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Pediatr Infect Dis J. 2018 Jul;37(7):697-703. doi: 10.1097/INF.0000000000001845.

Characteristics of Children With Invasive Pneumococcal Disease After the Introduction of the 13-valent Pneumococcal Conjugate Vaccine in England and Wales, 2010-2016.

Author information

1
From the Immunisation Department, Public Health England, London, United Kingdom.
2
Respiratory and Vaccine Preventable Bacterial Reference Unit (RVPBRU), Public Health England, London, United Kingdom.
3
Vaccine Evaluation Unit, Public Health England, Manchester, United Kingdom.
4
Statistics, Modelling and Economics Department, Public Health England, London, United Kingdom.
5
Paediatric Infectious Diseases Research Group, Institute for Infection and Immunity, St. George's University of London, London, United Kingdom.

Abstract

BACKGROUND:

In England and Wales, replacement of childhood 7-valent pneumococcal conjugate vaccine (PCV7) with a 13-valent vaccine (PCV13) in 2010 was associated with a significant reduction in PCV13-serotype invasive pneumococcal disease (IPD), with a small increase in IPD due to non-vaccine serotypes. Here, we describe the clinical presentation, comorbidity prevalence, serotype distribution and outcomes of childhood IPD during the first 6 years after PCV13 introduction.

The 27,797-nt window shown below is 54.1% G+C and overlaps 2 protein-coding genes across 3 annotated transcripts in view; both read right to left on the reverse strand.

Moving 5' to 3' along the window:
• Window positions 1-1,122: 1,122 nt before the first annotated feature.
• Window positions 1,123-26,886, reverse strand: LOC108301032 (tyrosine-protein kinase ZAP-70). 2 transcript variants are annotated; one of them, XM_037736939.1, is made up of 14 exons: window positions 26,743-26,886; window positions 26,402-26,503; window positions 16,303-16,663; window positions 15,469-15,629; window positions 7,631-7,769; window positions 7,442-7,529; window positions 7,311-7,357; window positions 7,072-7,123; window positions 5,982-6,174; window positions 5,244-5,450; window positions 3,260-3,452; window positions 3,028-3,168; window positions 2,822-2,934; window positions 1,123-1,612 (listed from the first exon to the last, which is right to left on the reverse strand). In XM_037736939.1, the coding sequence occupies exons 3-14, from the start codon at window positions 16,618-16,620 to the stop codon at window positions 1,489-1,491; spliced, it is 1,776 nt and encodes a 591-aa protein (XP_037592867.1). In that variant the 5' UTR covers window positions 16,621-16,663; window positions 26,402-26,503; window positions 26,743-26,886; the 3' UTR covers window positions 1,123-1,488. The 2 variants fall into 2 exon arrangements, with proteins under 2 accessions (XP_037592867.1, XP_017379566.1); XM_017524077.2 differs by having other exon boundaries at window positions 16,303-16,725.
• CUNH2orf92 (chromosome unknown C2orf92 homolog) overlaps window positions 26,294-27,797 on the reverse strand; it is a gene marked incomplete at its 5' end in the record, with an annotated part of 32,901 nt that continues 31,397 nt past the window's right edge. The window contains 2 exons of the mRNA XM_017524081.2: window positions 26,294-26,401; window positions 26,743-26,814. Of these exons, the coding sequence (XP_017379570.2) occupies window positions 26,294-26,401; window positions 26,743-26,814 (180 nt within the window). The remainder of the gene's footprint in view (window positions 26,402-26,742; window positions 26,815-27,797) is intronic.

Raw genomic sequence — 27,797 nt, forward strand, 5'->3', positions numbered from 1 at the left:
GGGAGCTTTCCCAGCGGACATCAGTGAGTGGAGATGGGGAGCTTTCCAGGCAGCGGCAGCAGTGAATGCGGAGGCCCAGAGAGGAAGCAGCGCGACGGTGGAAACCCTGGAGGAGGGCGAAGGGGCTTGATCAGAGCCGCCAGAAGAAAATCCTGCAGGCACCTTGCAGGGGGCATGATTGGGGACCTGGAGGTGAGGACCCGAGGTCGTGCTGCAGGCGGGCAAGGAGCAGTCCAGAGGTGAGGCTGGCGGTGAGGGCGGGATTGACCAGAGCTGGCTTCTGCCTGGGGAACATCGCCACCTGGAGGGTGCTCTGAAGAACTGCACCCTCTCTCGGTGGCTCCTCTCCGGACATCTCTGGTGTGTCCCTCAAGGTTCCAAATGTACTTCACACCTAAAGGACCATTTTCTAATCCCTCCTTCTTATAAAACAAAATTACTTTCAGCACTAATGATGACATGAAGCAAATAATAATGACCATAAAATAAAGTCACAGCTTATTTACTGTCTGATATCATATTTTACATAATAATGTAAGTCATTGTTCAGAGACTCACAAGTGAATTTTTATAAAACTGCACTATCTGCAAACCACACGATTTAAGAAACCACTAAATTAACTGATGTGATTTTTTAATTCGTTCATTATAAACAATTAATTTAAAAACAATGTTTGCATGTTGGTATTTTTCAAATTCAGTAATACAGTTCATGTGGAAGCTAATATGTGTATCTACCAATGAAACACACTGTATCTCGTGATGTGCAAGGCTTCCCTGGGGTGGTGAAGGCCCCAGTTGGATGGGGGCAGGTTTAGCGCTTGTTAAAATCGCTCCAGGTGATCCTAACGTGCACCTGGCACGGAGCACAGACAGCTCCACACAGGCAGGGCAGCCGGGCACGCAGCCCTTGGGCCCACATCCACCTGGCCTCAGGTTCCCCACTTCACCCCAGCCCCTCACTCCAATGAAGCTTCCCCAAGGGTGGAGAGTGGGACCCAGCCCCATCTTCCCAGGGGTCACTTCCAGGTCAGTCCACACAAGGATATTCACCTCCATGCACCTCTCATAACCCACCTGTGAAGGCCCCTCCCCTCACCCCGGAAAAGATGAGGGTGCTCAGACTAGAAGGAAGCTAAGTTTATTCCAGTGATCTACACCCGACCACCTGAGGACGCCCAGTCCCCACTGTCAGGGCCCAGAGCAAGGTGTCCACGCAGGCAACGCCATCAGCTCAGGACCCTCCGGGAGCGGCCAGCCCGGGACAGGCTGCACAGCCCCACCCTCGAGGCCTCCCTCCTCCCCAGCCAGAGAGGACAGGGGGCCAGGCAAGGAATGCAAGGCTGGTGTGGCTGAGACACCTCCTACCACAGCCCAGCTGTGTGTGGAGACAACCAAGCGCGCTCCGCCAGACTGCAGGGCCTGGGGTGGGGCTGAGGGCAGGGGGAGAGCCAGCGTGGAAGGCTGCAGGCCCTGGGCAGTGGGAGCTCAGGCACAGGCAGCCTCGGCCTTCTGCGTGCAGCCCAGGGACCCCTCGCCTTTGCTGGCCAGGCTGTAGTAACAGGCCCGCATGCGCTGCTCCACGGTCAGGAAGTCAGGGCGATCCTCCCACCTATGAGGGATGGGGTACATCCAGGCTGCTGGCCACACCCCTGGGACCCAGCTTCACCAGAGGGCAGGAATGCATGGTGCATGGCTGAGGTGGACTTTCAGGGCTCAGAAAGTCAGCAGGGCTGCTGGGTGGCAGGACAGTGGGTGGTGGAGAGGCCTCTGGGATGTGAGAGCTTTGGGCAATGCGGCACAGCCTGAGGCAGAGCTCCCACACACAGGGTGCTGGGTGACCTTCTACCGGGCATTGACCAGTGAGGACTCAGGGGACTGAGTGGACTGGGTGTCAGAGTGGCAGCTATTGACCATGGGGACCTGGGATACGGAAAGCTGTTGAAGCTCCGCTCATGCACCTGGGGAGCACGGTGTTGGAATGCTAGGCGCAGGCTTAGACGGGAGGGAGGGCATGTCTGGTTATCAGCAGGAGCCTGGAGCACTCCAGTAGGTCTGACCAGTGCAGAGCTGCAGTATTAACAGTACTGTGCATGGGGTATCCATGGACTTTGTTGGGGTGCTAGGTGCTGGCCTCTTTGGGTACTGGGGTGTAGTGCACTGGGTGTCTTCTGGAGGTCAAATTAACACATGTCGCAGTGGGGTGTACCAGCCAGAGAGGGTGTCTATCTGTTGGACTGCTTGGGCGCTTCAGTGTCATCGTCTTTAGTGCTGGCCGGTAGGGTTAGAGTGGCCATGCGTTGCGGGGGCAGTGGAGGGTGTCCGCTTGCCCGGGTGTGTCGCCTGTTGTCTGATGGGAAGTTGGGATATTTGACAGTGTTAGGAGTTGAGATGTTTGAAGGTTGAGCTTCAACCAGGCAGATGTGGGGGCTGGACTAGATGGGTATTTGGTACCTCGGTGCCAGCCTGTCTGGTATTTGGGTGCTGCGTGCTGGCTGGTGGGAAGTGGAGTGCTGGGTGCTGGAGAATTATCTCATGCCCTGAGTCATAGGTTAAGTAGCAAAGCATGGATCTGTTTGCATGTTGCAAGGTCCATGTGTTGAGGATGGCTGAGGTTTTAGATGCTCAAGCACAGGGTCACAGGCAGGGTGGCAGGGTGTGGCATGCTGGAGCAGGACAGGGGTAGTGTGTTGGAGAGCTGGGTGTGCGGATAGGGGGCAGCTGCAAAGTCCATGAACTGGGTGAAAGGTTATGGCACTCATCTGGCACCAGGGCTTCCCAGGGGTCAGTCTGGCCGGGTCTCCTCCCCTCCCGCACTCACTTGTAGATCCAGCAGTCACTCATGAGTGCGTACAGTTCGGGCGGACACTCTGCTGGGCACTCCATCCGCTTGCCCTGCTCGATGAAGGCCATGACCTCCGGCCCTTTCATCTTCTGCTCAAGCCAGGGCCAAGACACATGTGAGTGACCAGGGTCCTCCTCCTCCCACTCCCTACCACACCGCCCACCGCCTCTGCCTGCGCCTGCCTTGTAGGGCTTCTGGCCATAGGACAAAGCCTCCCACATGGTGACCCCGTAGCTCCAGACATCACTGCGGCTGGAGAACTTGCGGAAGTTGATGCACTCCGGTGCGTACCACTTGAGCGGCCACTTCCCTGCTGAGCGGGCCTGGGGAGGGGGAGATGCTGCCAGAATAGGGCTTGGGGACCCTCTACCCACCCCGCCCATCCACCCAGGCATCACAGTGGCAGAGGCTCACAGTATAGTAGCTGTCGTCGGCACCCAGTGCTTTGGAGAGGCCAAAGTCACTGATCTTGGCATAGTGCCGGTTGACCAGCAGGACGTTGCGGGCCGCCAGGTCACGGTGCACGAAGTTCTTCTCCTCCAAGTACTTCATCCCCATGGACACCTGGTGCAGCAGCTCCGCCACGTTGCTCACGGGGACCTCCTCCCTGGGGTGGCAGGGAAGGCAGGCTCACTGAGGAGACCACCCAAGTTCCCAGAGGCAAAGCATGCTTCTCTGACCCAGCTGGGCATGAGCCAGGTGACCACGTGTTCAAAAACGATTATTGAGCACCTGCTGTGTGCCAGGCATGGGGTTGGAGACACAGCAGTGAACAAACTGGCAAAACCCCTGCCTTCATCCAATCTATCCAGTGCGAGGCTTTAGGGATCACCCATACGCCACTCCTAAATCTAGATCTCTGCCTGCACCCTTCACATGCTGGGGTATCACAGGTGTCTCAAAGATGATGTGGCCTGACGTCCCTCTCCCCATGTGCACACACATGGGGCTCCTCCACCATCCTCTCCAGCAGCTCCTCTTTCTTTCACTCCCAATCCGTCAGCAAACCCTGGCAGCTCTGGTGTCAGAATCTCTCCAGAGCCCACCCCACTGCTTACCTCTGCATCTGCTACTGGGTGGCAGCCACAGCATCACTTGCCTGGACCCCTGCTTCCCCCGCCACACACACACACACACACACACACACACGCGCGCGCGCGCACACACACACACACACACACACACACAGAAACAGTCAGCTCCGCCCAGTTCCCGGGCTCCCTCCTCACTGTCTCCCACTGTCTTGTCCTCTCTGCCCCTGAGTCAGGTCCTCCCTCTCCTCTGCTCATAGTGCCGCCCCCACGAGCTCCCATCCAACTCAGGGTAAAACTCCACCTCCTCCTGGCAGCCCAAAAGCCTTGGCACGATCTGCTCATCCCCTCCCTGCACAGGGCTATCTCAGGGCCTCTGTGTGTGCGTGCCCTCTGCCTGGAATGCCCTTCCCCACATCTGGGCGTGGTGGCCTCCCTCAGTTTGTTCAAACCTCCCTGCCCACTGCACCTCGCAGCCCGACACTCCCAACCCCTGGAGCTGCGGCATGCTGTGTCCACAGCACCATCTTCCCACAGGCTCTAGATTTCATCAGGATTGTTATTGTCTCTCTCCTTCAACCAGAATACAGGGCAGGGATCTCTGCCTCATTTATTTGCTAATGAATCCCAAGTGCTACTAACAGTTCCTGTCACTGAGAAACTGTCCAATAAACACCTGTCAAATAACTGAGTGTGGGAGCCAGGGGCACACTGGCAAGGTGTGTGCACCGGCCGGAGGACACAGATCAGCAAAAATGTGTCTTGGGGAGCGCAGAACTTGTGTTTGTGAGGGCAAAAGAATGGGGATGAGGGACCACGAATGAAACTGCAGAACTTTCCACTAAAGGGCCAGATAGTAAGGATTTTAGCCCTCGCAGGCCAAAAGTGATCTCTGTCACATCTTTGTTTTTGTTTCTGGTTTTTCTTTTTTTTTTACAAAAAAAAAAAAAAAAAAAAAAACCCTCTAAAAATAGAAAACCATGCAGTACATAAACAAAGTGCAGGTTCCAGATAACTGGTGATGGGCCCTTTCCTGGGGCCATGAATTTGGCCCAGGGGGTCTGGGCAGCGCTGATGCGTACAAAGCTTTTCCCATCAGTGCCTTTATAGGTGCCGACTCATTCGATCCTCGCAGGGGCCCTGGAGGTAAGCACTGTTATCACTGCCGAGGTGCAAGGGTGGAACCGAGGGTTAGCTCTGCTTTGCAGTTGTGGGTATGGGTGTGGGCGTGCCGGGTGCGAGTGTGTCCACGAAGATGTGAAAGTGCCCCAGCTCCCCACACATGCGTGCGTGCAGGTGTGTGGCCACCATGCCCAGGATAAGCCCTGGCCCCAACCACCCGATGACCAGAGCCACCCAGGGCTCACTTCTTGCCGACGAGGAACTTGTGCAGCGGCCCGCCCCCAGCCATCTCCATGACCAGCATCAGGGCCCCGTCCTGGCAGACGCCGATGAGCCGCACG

METHODS:

Public Health England conducts enhanced IPD surveillance in England and Wales, with detailed information requested from general practitioners for all cases in children <5 years of age. Invasive isolates are routinely serotyped at the Public Health England reference laboratory.

RESULTS:

From April 2010 to March 2016, 1280 IPD episodes were confirmed in 1255 children 3-59 months of age; 84.3% (1059/1255) isolates were serotyped. Clinical presentation with meningitis was most prevalent in 3- to 11-month olds (45.8%, 209/456) and lower respiratory tract infection in 24- to 59-month olds (46.7%, 133/285). Overall, 259 (20.6%) children had 292 comorbidities, particularly immunosuppression (31.6%, 92/292). Twenty-one children (1.8%) had recurrent IPD. The case fatality rate was 5.1% (64/1255; 95% confidence interval [CI]: 3.9%-6.5%) and independently associated with meningitis (aOR 3.53; 95% CI: 1.62-7.70) and presence of comorbidity (aOR, 2.41; 95% CI: 1.25-4.64). In 2015/2016, PCV13 serotypes were responsible for 10.8% (25/232) of serotyped cases; the most prevalent non-PCV13 serotypes were 12F (18%), 10A (12%), 23B (10%), 33F (10%), 15B/C (10%) and 8 (8%).

CONCLUSIONS:

Most childhood IPD cases are now due to non-PCV13 serotypes. A higher proportion of children with IPD have underlying comorbidity, but, reassuringly, the risk of recurrent IPD or death remains low.

PMID:
29889811
DOI:
10.1097/INF.0000000000001845
[Indexed for MEDLINE]

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